Panel Report: Tron Legacy
Posted on Thursday July 22, 2010, 19:32 by Nick de Semlyen in Comic-Con 2010
One of the buzziest panels of this year’s Con – Tron Legacy – commences with guest moderator Patton Oswalt, the voice of Ratatouille’s rodent chef and showbiz geek, urging the crowd to get Tron trending on Twitter. He also promises a topless knife fight between Jeff Bridges and Bruce Boxleitner in San Diego later tonight.
Then, with the words “Roll the package!”, he cues up a video montage of Tron-inspired clips, from South Park, Simpsons and Family Guy parodies to footage of Tron On Ice (!), all scored to Daft Punk’s Around The World (the Gallic electroheads are, of course, scoring the new movie).
Time for the talent to hit the stage: director Joseph Kosinski, director of the original Steven Lisberger, producer Sean Bailey and stars Garrett Hedlund, Olivia Wilde, Michael Sheen, Boxleitner and “the man who really ties the film together”, Jeff Bridges. Kosinski, who’s disappointingly wearing a smart suit instead of a glowy leotard, talks about the technical upgrades — “fully illuminated” suits and two Jeff Bridges facing against each other off in the digital world. “It’s pretty wild,” says Bridges. “You can now play yourself at any age, from an old man to an infant. To be there at the start of this technology, it’s amazing. Though the younger version of myself was badly behaved. He was always coming on to Olivia Wilde.”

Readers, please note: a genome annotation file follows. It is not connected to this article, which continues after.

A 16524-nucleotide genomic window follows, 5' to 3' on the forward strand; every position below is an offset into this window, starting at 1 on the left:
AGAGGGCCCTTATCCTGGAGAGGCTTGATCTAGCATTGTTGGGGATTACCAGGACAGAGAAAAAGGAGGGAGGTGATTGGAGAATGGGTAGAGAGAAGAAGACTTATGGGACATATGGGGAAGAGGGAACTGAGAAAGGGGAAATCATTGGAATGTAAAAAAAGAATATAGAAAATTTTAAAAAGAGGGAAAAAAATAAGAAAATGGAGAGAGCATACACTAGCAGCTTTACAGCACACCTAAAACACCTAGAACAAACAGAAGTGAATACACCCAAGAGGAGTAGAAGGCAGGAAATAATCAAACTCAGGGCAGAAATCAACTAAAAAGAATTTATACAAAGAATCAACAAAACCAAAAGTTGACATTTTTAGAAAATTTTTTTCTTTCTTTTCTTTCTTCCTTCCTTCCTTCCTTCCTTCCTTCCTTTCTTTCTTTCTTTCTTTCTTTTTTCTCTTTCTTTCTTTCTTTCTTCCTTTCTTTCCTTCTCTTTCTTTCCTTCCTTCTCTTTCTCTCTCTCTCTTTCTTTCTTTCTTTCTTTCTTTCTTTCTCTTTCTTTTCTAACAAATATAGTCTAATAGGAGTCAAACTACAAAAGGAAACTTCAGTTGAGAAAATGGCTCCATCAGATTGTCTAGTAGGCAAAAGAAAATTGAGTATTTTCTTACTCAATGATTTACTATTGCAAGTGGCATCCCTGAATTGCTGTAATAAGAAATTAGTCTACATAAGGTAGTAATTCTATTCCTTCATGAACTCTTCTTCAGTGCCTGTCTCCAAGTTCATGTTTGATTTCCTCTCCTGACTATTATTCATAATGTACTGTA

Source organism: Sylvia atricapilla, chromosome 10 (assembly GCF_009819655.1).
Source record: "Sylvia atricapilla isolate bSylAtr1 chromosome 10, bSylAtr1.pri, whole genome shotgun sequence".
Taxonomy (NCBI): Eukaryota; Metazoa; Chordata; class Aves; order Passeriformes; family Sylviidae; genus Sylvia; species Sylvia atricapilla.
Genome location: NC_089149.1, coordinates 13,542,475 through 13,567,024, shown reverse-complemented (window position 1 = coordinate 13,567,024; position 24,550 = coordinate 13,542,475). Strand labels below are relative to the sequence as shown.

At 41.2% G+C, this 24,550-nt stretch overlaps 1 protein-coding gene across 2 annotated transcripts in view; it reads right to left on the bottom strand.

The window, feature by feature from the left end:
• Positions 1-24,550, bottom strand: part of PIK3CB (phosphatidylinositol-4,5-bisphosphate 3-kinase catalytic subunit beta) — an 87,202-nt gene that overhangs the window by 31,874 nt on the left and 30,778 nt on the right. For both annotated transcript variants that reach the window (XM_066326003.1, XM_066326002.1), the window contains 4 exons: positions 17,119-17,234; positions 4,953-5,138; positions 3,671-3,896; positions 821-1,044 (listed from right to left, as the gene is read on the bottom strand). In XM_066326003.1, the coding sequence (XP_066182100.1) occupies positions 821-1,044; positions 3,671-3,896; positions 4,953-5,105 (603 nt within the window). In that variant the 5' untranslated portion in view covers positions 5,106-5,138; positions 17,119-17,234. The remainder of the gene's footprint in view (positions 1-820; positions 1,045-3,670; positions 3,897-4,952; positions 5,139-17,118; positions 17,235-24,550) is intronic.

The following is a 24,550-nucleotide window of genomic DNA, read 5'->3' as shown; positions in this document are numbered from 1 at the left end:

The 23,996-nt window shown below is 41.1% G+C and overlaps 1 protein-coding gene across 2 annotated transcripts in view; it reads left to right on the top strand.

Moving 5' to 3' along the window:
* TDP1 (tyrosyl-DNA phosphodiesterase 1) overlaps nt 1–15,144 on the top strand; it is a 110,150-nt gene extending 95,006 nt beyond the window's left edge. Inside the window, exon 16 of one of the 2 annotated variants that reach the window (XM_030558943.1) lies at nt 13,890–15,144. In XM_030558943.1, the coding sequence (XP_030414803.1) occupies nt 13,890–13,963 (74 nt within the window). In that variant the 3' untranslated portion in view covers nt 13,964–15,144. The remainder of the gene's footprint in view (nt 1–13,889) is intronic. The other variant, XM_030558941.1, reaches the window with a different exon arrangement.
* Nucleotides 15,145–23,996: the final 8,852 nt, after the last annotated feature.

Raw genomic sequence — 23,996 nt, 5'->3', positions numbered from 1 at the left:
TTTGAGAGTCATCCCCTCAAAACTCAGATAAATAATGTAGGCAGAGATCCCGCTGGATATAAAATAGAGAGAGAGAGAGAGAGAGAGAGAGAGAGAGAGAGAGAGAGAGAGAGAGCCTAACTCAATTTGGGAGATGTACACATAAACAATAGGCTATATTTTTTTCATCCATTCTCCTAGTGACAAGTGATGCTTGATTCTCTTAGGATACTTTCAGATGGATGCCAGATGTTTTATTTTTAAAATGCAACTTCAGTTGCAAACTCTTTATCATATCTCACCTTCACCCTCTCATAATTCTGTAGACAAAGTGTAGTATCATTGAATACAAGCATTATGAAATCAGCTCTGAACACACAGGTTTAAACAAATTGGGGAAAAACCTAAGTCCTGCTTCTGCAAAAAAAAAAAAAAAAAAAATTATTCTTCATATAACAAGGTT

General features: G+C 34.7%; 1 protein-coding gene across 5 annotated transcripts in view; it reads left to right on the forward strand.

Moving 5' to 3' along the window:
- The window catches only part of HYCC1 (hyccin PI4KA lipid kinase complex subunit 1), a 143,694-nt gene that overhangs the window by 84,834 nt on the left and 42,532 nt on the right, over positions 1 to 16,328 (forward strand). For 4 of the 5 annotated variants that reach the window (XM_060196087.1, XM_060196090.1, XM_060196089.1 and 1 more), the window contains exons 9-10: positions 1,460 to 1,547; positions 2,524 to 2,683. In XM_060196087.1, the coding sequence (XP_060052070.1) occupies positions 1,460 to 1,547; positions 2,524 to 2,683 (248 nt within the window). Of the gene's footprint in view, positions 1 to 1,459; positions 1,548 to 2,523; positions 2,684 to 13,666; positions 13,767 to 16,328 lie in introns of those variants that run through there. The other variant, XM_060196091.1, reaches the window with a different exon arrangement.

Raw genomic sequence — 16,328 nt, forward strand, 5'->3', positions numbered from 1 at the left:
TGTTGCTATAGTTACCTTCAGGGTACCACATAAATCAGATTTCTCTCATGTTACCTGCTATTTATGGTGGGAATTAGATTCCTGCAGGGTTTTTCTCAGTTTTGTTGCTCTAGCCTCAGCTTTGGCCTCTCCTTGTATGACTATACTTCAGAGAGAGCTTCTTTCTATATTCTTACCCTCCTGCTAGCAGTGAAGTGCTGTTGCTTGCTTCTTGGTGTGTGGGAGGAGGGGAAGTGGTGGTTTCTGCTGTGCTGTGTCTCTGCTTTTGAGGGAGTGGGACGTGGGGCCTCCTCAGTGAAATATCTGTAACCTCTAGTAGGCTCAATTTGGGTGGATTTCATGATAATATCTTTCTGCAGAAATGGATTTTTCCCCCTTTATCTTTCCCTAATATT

Wilde herself hints that her character, Quorra, kicks a serious amount of phosphorescent ass in the movie. “She’s a fearless warrior. I’ve always wanted to play a warrior, so that was very cool. I had to learn martial arts and how to do crazy kicks.”
Michael Sheen, whom Oswalt claims has flown to San Diego in a giant teapot, marvels at the size of the crowd. “I thought everybody was supposed to dress up as someone here, so I came as Jeff Bridges,” he says, stroking his bushy beard. “But then he shaved and ruined everything.”
Tron himself, Bruce Boxleitner, promises we’re going to be thrilled by the footage coming up. Bridges concurs: “It makes the old one look like a black-and-white TV show. It’s spectacular.” “Remember what we were wearing in the original, Jeff?” says Boxleitner. “We had hockey helmets and were throwing frisbees at each other.” “Don’t forget our dance belts,” shoots back Bridges. “They were like thongs for men.”
Time for the footage – and there’s a whole eight minutes! The sequence kicks off with Hedlund’s character, Sam, descending into the neon-lit bowels of Tron World, feet shackled to some kind of platform that he’s been hustled onto by orange-striped guards. His fellow prisoners are a bizarre bunch, one muttering to himself insanely, another with a hole in his face. Their voyage through the alien universe is truly epic, the sky strobed by lighning, eerie buildings jutting out of gloomy clouds. Finally the craft lands and the prisoners are inspected, either approved (“Rectified”) or, in Sam’s case, pulled out of the line-up (“Games”). This is clearly not a desirable outcome, as the other prisoner who’s been pulled out screams, before leaping off a platform to his death.